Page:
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14 May 2019
The attorney general is a public officer who has been given ample discretionary power under Article 145 of the Malaysian Federal Constitution to institute, conduct or discontinue any criminal proceedings.
The question is, where a public officer's decision is subject to judicial review, does this equally apply to the attorney general?
In Peguam Negara Malaysia v Chin Chee Kow,(1) the Federal Court was required to decide whether the prerogatives of the attorney general were not amenable to the judicial process.
The case consisted of two appeals – Civil Appeal 58 (the first appeal) and Civil Appeal 59 (the second appeal). Both focused essentially on the same question, which revolved around Section 9 of the Government Proceedings Act 1956.
Section 9(1) of the act provides that the attorney general has the power to give written consent to persons who have an interest in trusts for public, religious, social or charitable purposes to initiate a suit on behalf of the government or the public for the purposes of, among other things, asserting any interest in the trust property.
In the first appeal, the question was whether the attorney general's written consent under Section 9 in respect of civil cases was non-justifiable or non-reviewable.
In the second appeal, the question was whether the attorney general's written consent under Section 9 in respect of civil cases was justifiable or reviewable.
The deceased testator, Cheah Leong Kean, made a public charitable trust in his will so that RM15,000 was given to his children to construct a pagoda and outhouses for the benefit of the Persatuan Kebajikan dan Amal Liam Hood Thong Chor Seng Thuan (the association). The initial trustees failed to ensure that the building works were carried out as per the terms of the trust and as a result there were insufficient funds to carry out the works. The association thus resorted to obtaining funds from third parties.
However, as a pre-condition of the promised funds, the association had to be appointed as a trustee. The association hence applied to the attorney general for consent under Section 9(1) so that an application could be made to the High Court for the association to be made a trustee. The attorney general rejected this application on the ground that consent had already been given to the current trustees.
The secretary of the association was granted leave by the High Court to file a judicial review against the attorney general's decision. The attorney general appealed against the High Court's decision in the Court of Appeal, and this was accordingly dismissed, hence the present appeal to the Federal Court.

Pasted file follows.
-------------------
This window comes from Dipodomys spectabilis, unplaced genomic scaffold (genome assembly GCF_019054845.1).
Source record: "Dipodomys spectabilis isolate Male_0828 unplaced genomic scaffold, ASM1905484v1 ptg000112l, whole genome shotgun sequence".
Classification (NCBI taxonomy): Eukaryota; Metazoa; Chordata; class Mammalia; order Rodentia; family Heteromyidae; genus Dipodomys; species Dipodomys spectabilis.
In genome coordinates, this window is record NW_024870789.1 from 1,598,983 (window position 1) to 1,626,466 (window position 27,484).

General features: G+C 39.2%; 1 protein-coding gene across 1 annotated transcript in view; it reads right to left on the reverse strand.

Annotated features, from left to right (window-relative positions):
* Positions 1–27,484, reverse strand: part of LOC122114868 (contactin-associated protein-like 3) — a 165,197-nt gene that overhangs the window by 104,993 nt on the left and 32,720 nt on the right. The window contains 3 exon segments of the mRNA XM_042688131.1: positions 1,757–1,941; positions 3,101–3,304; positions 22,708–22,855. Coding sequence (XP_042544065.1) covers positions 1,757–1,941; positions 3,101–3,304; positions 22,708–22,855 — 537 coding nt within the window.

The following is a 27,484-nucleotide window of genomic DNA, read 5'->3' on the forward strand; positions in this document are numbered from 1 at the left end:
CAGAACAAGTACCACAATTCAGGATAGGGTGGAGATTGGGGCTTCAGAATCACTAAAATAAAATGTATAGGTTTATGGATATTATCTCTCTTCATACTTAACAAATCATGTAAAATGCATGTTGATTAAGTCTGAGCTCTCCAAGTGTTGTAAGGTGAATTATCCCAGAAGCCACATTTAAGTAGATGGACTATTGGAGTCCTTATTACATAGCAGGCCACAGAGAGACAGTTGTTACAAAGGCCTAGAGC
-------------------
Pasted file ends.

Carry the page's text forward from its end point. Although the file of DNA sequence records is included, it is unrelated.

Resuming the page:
The second appeal concerned an agreement for the partition of land into two pieces – one for the benefit of the trustees of the Thai community and the other for the trustees of the Burmese community. The attorney general consented under Section 9 to appoint the trustees for both communities. The appellants in this appeal executed a trust deed stating that they had consented to be appointed as the trustees for the Burmese community.
The appellants then entered into a joint venture agreement with a developer to develop the land by constructing commercial premises.
The second respondent filed an originating summons, applying for an order to set aside the registration of the appellants as the owners of both areas of land.
After filing the originating summons, the second respondent wrote to the attorney general for consent to proceed with the originating summons, which was granted. The appellants made an ex parte application to quash the attorney general's consent. The attorney general had also objected to the appellants' application on the ground that its decision was non-justiciable. The appellant's application was dismissed by the High Court and the appeal was also dismissed by the Court of Appeal. Aggrieved, the appellants brought the current appeal to the Federal Court.
The Federal Court held that the attorney general derives its power to give consent or otherwise from a statute – that is, Section 9(1) of the Government Proceedings Act. As such, there are no inherent constitutional objections to the jurisdiction of the courts being invoked to review the decision made by the attorney general pursuant to a statute.
This discretion of the attorney general under Section 9(1) is different from the unfettered discretion of the attorney general in relation to the prosecution of criminal offences based on the Federal Constitution. Such unfettered discretion cannot be allowed in civil cases – especially when it involves the public – as this may lead to an abuse.
Therefore, the attorney general's power to give consent or otherwise under Section 9(1) is not absolute and is subject to legal limits.
For further information on this topic please contact Gan Khong Aik or Lee Sze Ching at Gan Partnership by telephone (+603 2201 1130) or email (email@example.com or firstname.lastname@example.org). The Gan Partnership website can be accessed at www.ganlaw.my.
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